1- If you could go back in time, where and in what year would you travel to and why?
Such a hard question, but I think I would go back to the 1920s, right before we had television. It occupies so much time and distracts us from our relationships and what really matters.
2- Your reviews are detailed with information that helps parents and conservative readers make an informed choice about a book. Do you feel all books should have content labels (warning: contains L, S, and V)? How did you come to feel this way? Do you worry it might be used to restrict access to books, lead to more book burnings, or result in censorship?
This is such an interesting question, and I'm glad you asked it. I do believe that all books should have content labels, just as movies do. I actually just signed a contract with a new publishing company (Endever Publishing Studios) who will be including ratings on all of their books which I couldn't be more thrilled about.
Several years ago I had heard amazing things about a bestselling book, but hadn't had time to read it myself yet. I wanted to send it to my sister for her birthday, but knew she didn't like vulgarity, sex, etc in her books. I did my best to read the reviews and see if there was any mention of it, but ultimately just ordered it for her. She called me when she got it and told me that there was so much vulgarity in it, she couldn't read it. Not everyone has those preferences, but there are many who do. Just like we use ratings on movies to help determine which ones we will see (there are some movies I will watch with my husband, but not with my parents because of content), or ratings on video games to help us know which ones are appropriate for our kids, books are in need for content advisory labels.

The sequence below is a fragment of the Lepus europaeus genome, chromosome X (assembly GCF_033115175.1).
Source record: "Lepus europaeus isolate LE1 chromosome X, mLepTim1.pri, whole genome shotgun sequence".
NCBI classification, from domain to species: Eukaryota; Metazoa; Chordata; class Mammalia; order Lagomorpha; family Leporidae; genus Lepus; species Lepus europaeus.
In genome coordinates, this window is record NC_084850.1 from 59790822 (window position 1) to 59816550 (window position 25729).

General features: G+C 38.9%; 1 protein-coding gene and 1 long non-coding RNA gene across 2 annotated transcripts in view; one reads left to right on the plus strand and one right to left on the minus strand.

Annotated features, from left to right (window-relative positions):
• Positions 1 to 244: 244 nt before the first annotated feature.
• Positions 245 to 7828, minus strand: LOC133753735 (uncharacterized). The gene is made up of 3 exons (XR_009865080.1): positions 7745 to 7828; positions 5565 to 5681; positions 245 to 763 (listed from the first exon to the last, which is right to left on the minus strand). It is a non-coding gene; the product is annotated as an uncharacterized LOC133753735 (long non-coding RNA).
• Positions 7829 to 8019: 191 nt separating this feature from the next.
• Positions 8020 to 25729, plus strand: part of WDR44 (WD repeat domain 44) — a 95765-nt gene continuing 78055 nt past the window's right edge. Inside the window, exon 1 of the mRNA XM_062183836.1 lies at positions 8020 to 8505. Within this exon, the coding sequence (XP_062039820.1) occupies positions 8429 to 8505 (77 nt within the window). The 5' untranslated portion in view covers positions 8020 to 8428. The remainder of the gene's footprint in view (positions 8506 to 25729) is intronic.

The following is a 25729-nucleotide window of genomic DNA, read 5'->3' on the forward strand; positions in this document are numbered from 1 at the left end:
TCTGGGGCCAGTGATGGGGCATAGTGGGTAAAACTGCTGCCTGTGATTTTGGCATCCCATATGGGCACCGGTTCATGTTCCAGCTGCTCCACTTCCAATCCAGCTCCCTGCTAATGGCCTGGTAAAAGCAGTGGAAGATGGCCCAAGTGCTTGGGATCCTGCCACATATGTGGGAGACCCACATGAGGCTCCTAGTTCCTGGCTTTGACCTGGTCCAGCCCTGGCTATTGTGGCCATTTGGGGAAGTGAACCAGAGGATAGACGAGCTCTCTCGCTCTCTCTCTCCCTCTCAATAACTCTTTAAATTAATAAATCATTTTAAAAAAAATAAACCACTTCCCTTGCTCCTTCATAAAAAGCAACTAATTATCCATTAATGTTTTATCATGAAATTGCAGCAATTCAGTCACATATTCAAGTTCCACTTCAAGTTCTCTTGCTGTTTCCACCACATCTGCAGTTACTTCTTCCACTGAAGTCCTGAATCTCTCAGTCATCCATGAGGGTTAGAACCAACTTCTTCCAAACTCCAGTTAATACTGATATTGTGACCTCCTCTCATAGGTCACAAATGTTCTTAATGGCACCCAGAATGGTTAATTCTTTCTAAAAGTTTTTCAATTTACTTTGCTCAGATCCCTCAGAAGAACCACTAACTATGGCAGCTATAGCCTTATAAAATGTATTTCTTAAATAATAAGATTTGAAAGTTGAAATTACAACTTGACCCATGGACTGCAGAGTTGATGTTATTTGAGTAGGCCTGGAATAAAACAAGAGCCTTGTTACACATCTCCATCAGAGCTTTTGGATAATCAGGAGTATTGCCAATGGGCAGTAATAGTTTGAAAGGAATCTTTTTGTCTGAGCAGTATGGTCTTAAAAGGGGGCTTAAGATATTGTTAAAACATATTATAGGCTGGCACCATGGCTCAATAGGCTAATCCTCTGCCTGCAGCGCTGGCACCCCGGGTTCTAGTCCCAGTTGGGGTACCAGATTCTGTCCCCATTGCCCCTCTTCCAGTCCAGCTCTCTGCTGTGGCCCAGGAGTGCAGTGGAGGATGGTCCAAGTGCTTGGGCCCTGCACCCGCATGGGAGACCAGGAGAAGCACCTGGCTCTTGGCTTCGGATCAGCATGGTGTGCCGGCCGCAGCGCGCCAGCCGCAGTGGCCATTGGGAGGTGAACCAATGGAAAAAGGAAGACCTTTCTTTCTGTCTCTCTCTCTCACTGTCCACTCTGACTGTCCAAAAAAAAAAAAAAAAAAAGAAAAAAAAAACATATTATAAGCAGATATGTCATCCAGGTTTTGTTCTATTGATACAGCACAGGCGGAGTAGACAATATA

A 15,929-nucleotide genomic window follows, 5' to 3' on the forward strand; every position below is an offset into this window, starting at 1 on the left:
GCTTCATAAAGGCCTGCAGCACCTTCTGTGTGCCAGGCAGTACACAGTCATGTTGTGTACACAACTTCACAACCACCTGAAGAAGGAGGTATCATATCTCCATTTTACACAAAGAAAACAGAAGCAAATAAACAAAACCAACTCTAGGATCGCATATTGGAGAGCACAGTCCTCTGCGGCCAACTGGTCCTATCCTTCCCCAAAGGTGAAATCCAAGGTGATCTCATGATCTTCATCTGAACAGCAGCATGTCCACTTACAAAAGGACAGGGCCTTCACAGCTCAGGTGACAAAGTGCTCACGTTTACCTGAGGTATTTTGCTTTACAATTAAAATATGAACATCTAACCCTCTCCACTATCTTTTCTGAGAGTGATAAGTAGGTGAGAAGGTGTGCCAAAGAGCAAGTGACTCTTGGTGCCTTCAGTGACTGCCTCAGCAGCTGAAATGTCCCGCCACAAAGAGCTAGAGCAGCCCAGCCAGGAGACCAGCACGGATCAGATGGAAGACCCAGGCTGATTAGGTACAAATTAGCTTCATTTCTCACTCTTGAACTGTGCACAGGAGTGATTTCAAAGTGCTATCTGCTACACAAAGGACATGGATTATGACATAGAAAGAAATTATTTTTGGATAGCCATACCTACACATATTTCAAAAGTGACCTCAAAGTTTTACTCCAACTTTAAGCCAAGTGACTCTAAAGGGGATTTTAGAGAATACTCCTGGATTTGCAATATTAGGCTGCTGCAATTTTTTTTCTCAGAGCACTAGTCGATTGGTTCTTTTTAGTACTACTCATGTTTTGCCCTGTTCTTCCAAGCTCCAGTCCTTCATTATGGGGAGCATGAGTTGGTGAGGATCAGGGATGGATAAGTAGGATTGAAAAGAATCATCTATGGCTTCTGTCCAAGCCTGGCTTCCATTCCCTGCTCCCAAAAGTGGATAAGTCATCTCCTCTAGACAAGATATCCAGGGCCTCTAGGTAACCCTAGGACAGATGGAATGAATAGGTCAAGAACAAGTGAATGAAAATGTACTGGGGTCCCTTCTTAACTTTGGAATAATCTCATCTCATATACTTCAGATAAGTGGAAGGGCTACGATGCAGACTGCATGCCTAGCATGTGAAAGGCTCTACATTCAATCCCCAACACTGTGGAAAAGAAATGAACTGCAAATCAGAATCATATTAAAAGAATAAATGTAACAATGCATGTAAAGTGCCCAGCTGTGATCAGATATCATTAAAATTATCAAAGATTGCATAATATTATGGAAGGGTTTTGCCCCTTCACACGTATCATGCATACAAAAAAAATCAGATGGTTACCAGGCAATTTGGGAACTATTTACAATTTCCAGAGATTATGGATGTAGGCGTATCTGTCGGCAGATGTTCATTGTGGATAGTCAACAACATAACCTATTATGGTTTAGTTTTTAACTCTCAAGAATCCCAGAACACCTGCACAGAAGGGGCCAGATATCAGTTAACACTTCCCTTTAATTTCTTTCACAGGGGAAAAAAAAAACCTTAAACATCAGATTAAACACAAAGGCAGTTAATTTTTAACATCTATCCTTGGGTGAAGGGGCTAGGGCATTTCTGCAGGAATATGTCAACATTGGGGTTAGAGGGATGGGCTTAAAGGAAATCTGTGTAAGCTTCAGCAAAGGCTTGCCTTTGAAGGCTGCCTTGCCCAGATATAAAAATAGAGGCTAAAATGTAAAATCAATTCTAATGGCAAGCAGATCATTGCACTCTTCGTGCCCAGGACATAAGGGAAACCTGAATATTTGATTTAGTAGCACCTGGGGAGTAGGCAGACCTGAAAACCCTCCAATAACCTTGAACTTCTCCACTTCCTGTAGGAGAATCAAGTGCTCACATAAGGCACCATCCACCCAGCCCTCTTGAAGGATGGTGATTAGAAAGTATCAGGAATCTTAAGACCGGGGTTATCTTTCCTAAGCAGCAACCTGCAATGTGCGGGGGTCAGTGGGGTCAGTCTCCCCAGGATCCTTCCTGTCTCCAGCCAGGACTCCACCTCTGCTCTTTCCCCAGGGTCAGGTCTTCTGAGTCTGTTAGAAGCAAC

I don't believe this will lead to censorship or restrict access to books--that isn't the point of a rating system. It isn't to tell us what books we can publish, but just as a service to the reader so they can make a more informed decision. How great would it be if a parent could flip over a book their child is reading and see right away what kind of content they are being exposed to? Then the parent could determine if it is appropriate for that child, or maybe if they should have open discussions about what they are reading.
3- What are your biggest goals as a writer?
Sometimes my biggest goal as a writer is to write, ha ha. I have 2 young kids and a husband in graduate school, so finding time to write can be quite challenging. Of course, I would love to be a New York Times Bestseller and all that, but if you know anything about the system, that isn't always in the writer's control. Honestly, when I started writing, I wanted to find a way to create a ratings system for books, but knew that you have to have influence for anyone to listen to you. Hopefully I can obtain that kind of influence one day.
4- If you were stranded on "the island" from LOST, what 3 items would you want to have with you?
My first "item" would be Jack, he's pretty handy, ha ha. #2 would be sunscreen (without it I'd be dead in a week). #3 a canteen so I could take my water on the go
5- Have you ever been to Salem?
Unfortunately, I haven't been to Salem. My dream is to be able to do a book signing there one day for Devil's Playground. But sadly, I had to rely on the internet to determine what it was like over 300 years ago.
6- What is the most memorable trait or visual oddity of one of your characters?